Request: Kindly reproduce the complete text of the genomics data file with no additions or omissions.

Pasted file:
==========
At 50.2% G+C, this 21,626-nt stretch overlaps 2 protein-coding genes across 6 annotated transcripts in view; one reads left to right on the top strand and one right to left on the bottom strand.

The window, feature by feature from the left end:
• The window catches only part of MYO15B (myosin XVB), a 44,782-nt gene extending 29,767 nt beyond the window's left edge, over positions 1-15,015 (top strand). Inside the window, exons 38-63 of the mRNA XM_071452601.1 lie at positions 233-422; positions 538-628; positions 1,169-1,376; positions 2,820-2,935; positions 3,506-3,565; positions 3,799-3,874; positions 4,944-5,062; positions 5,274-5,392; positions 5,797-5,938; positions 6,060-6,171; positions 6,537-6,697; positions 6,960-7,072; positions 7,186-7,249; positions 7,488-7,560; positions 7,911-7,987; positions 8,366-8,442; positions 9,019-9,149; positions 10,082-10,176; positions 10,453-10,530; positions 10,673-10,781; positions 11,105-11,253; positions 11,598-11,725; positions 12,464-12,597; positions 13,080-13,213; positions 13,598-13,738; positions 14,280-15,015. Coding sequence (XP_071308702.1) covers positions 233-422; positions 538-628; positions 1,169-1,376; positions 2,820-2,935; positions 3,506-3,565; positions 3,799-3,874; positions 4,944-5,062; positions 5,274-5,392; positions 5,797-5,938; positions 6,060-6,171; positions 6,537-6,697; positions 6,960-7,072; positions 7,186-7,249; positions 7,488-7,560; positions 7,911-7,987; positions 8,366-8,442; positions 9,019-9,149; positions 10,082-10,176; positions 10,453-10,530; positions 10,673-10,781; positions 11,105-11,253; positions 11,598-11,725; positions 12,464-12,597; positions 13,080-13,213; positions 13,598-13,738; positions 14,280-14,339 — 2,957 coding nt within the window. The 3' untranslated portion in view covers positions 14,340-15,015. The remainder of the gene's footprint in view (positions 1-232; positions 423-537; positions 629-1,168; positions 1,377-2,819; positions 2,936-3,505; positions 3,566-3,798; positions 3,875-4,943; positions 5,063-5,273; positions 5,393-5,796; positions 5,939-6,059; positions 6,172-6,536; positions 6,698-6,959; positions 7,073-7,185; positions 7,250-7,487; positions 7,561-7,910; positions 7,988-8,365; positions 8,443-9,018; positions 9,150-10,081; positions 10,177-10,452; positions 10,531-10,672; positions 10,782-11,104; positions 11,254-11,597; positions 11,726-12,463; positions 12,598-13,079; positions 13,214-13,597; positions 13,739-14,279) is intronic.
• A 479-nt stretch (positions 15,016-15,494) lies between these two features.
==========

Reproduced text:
At 50.2% G+C, this 21,626-nt stretch overlaps 2 protein-coding genes across 6 annotated transcripts in view; one reads left to right on the top strand and one right to left on the bottom strand.

The window, feature by feature from the left end:
• The window catches only part of MYO15B (myosin XVB), a 44,782-nt gene extending 29,767 nt beyond the window's left edge, over positions 1-15,015 (top strand). Inside the window, exons 38-63 of the mRNA XM_071452601.1 lie at positions 233-422; positions 538-628; positions 1,169-1,376; positions 2,820-2,935; positions 3,506-3,565; positions 3,799-3,874; positions 4,944-5,062; positions 5,274-5,392; positions 5,797-5,938; positions 6,060-6,171; positions 6,537-6,697; positions 6,960-7,072; positions 7,186-7,249; positions 7,488-7,560; positions 7,911-7,987; positions 8,366-8,442; positions 9,019-9,149; positions 10,082-10,176; positions 10,453-10,530; positions 10,673-10,781; positions 11,105-11,253; positions 11,598-11,725; positions 12,464-12,597; positions 13,080-13,213; positions 13,598-13,738; positions 14,280-15,015. Coding sequence (XP_071308702.1) covers positions 233-422; positions 538-628; positions 1,169-1,376; positions 2,820-2,935; positions 3,506-3,565; positions 3,799-3,874; positions 4,944-5,062; positions 5,274-5,392; positions 5,797-5,938; positions 6,060-6,171; positions 6,537-6,697; positions 6,960-7,072; positions 7,186-7,249; positions 7,488-7,560; positions 7,911-7,987; positions 8,366-8,442; positions 9,019-9,149; positions 10,082-10,176; positions 10,453-10,530; positions 10,673-10,781; positions 11,105-11,253; positions 11,598-11,725; positions 12,464-12,597; positions 13,080-13,213; positions 13,598-13,738; positions 14,280-14,339 — 2,957 coding nt within the window. The 3' untranslated portion in view covers positions 14,340-15,015. The remainder of the gene's footprint in view (positions 1-232; positions 423-537; positions 629-1,168; positions 1,377-2,819; positions 2,936-3,505; positions 3,566-3,798; positions 3,875-4,943; positions 5,063-5,273; positions 5,393-5,796; positions 5,939-6,059; positions 6,172-6,536; positions 6,698-6,959; positions 7,073-7,185; positions 7,250-7,487; positions 7,561-7,910; positions 7,988-8,365; positions 8,443-9,018; positions 9,150-10,081; positions 10,177-10,452; positions 10,531-10,672; positions 10,782-11,104; positions 11,254-11,597; positions 11,726-12,463; positions 12,598-13,079; positions 13,214-13,597; positions 13,739-14,279) is intronic.
• A 479-nt stretch (positions 15,016-15,494) lies between these two features.